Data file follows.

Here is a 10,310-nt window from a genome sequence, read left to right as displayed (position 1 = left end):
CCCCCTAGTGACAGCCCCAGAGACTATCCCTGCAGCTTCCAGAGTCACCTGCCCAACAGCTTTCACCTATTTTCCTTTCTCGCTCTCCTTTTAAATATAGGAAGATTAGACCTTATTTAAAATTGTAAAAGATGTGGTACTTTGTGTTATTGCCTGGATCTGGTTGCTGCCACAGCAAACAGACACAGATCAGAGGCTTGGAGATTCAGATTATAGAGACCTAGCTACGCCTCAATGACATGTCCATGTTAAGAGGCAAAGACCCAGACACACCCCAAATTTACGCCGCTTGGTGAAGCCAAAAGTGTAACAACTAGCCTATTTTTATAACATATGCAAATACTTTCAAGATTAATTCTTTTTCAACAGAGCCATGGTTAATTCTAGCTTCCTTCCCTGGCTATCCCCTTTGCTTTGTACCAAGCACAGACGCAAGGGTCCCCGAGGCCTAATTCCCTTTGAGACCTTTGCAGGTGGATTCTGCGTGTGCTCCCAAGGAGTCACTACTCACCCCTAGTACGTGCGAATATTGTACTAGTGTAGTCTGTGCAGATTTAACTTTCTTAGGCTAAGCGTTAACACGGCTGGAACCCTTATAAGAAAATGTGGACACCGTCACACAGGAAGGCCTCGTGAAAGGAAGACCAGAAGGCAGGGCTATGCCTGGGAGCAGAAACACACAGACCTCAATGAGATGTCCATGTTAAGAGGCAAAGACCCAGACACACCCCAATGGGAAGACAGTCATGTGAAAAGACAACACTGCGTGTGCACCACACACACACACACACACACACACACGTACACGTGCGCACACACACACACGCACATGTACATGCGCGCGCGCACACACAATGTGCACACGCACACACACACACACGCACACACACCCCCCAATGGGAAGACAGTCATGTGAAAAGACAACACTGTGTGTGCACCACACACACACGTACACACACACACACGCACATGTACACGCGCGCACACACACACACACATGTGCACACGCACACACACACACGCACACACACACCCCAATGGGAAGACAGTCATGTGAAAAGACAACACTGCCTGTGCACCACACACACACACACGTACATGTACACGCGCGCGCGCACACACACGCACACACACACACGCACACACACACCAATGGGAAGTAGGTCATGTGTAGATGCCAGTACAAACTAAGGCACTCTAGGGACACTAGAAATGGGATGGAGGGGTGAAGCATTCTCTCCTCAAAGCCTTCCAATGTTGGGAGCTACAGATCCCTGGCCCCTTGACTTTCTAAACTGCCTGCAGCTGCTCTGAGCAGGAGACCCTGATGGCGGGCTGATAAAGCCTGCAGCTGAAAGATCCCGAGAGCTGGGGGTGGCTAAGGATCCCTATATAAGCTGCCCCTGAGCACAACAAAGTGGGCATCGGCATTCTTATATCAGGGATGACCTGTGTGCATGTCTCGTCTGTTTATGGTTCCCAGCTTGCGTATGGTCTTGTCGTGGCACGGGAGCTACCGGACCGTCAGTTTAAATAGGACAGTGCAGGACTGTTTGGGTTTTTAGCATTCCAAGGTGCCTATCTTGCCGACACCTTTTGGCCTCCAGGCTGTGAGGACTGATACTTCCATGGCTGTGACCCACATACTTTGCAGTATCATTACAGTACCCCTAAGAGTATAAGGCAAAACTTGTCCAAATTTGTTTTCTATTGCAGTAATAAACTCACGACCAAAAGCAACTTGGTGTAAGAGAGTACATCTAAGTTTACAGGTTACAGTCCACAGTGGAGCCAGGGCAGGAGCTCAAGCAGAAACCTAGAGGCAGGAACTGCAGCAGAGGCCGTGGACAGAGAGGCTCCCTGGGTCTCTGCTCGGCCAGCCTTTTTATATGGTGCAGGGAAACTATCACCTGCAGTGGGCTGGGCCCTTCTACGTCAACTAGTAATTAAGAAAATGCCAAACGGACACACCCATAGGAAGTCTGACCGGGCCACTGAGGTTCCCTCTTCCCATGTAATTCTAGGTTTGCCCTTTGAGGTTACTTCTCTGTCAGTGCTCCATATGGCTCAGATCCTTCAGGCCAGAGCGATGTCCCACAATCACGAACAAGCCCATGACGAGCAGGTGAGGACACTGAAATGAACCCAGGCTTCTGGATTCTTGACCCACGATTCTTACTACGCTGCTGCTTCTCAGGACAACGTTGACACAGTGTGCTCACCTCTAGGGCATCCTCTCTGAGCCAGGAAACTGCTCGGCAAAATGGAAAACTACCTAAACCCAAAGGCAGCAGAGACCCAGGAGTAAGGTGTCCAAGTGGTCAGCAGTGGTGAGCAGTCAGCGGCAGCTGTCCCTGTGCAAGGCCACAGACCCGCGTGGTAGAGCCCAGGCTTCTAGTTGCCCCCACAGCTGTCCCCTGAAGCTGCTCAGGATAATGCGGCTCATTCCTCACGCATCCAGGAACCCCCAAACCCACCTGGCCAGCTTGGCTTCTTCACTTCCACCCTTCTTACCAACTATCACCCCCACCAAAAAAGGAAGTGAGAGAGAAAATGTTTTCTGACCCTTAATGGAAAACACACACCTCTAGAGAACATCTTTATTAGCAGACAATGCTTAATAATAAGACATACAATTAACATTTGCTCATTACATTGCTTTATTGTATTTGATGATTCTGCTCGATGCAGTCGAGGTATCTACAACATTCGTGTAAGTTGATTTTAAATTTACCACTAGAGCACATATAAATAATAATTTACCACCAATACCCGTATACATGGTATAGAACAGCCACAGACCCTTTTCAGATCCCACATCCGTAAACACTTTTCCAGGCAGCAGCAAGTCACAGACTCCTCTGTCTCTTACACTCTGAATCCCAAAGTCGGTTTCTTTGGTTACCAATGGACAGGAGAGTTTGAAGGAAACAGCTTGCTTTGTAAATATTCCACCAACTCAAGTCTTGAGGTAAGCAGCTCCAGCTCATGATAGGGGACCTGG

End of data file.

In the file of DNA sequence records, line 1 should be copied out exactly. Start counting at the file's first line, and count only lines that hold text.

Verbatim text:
Here is a 10,310-nt window from a genome sequence, read left to right as displayed (position 1 = left end):